10 February 2016
Picture: Brooklyn (77/6)
Director: Michael Mann, Blackhat (73/5)
Actress: Sarah Snook, Predestination (91/8)
Actor: Ben Mendelsohn, Mississippi Grind (106/10)
S. Actor: Mark Ruffalo, Spotlight (74/6)
S. Actress: Tessa Thompson, Creed (82/10)
Screenplay: Christian Petzold, Phoenix (99/12)
Scene: Bear attack, The Revenant (53/6)
Mann previously placed 15th for The Insider in 1999, 8th for Ali in 2001, and 9th for Miami Vice in 2006. That makes four times he's made the Director list for films that failed to make the cut in Best Picture. Twice (in 2001 and 2006) he's been the highest-ranked director whose film didn't make Best Picture. He's only the second-highest such instance this year, however.
Former Skandie winner Ruffalo, to my surprise (he gives the weakest performance among Spotlight's ensemble, if you ask me, but his 12-point average suggests that some folks were mightily impressed), makes his eighth appearance in the top 20. In addition to winning Best Actor in 2000 for You Can Count on Me, Ruffalo has placed six previous times in Supporting: 19th for 13 Going on 30 (2004), 12th for Zodiac (2007), 6th for The Kids Are All Right (2010), 8th for Shutter Island (also 2010), 19th again for Margaret (2011), and 5th last year for Foxcatcher. Mendelsohn previously placed 13th in Supporting for Animal Kingdom (2010). Both women are new.
Petzold's screenplays for Yella, Jerichow, and Barbara failed to place.
Posted by md'a at 7:00 AM
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The screenplay credit for Phoenix should be shared with the late Harun Farocki, I believe.
IMDb has Petzold credited for "Screenplay" and Farocki credited as "Co-writer." I file that under "Directed by Guy Maddin" + "Co-directed by Evan Johnson," which seems to me distinct from "Directed by Guy Maddin & Evan Johnson."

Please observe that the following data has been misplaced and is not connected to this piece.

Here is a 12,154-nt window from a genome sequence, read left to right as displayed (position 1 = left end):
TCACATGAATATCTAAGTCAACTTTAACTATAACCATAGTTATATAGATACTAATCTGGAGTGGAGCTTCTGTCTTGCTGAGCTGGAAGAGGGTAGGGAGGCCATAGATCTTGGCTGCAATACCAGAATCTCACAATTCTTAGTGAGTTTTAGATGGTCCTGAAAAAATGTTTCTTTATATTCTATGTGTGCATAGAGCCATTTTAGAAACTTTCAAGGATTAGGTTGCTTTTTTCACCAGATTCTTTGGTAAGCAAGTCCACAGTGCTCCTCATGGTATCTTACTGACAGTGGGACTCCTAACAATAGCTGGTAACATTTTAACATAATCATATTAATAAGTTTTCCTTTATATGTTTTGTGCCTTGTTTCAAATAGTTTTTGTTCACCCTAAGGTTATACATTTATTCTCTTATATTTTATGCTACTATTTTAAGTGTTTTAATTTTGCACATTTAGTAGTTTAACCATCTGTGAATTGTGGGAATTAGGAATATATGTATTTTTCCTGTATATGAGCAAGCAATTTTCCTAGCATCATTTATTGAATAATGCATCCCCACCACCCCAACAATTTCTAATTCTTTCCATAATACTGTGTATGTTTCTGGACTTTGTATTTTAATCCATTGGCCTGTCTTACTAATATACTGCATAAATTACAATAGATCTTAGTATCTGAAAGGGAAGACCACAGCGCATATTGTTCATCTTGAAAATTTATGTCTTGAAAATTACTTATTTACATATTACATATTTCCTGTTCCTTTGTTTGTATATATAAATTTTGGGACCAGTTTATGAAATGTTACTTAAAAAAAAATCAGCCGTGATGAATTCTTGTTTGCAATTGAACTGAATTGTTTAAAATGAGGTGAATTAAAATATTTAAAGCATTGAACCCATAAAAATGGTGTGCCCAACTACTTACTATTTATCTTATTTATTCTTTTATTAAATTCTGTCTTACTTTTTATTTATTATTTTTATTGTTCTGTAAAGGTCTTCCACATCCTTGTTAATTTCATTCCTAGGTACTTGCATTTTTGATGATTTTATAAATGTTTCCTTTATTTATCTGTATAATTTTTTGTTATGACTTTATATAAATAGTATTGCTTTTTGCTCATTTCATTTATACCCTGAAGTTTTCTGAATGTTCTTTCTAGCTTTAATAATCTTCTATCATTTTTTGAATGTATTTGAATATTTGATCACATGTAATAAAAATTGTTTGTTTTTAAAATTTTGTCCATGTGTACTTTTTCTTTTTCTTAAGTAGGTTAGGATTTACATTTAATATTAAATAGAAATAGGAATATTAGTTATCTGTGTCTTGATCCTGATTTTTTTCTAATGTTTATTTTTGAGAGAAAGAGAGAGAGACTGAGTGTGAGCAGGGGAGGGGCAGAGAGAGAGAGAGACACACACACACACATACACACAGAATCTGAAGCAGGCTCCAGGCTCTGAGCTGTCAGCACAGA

Well I did give Ruffalo supporting actor points but for the better movie he was in where he played The Hulk.
Can't find PHOENIX itself, but the US trailer at least credits Petzold as the sole writer, with Farocki listed as "Collaboration."
What's to like about Brooklyn? I truly don't get it.
all the cool microbreweries and happnin espresso bars
oh ... you mean the film?
It's one of the best film you'll ever see about becoming a person for whom "home" is no longer "home." It's bathed in a kind of nostalgia, but utterly clear-eyed about how nostalgia ain't what it used to be. And ... yet ...
I wish I'd seen the film you describe, Victor. What I saw instead, twice, was a film about a nice girl trying to choose between two nice guys (who happen to live in different countries).
I wish I'd seen the film you describe, Mike. One of the guys turns out not to be so nice (this is part, but only part, of what I mean when I say that her return to Ireland sours it in her eyes, as it doesn't match up with her homesick memories)
I wish I'd seen the film you describe, Victor. In the one I saw (twice), the Irish guy is perfectly nice, and the nice girl's decision to return to America (SPOLIER!) is motivated primarily by a former employer's blackmail threats regarding her husband there.
Seriously, what makes you say Gleeson's character turns out not to be so nice? I have no memory of him being anything but decent.
He was a snot-nosed toff.
Sure. But it's not as if he's revealed as a snot-nosed toff. He's always one. And she likes him anyway. At no point in the film does she appear to start liking him any less.
In any case, I would have preferred a much stronger emphasis on country and a whole lot less time allocated to romance. But, then, that approach would probably work better in...a novel.
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